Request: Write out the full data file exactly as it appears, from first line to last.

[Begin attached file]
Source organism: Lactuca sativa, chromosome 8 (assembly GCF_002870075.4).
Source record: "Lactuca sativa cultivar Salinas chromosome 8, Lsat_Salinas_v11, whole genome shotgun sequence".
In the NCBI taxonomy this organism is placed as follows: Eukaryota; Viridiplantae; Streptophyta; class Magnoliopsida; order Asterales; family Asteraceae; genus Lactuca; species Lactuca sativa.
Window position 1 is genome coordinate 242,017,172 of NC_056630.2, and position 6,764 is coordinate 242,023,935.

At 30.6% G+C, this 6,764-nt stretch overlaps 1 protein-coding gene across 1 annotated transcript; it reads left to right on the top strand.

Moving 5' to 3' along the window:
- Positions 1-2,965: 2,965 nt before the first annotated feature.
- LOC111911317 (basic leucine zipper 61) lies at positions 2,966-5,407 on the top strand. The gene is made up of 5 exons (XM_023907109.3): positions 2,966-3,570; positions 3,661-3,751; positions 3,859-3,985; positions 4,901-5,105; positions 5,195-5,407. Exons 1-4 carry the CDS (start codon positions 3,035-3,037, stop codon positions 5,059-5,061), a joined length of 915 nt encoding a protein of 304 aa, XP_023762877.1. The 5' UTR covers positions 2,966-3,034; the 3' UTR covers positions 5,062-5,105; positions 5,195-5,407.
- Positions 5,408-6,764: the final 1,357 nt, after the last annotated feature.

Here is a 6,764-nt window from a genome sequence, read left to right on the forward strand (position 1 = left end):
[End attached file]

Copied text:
Source organism: Lactuca sativa, chromosome 8 (assembly GCF_002870075.4).
Source record: "Lactuca sativa cultivar Salinas chromosome 8, Lsat_Salinas_v11, whole genome shotgun sequence".
In the NCBI taxonomy this organism is placed as follows: Eukaryota; Viridiplantae; Streptophyta; class Magnoliopsida; order Asterales; family Asteraceae; genus Lactuca; species Lactuca sativa.
Window position 1 is genome coordinate 242,017,172 of NC_056630.2, and position 6,764 is coordinate 242,023,935.

At 30.6% G+C, this 6,764-nt stretch overlaps 1 protein-coding gene across 1 annotated transcript; it reads left to right on the top strand.

Moving 5' to 3' along the window:
- Positions 1-2,965: 2,965 nt before the first annotated feature.
- LOC111911317 (basic leucine zipper 61) lies at positions 2,966-5,407 on the top strand. The gene is made up of 5 exons (XM_023907109.3): positions 2,966-3,570; positions 3,661-3,751; positions 3,859-3,985; positions 4,901-5,105; positions 5,195-5,407. Exons 1-4 carry the CDS (start codon positions 3,035-3,037, stop codon positions 5,059-5,061), a joined length of 915 nt encoding a protein of 304 aa, XP_023762877.1. The 5' UTR covers positions 2,966-3,034; the 3' UTR covers positions 5,062-5,105; positions 5,195-5,407.
- Positions 5,408-6,764: the final 1,357 nt, after the last annotated feature.

Here is a 6,764-nt window from a genome sequence, read left to right on the forward strand (position 1 = left end):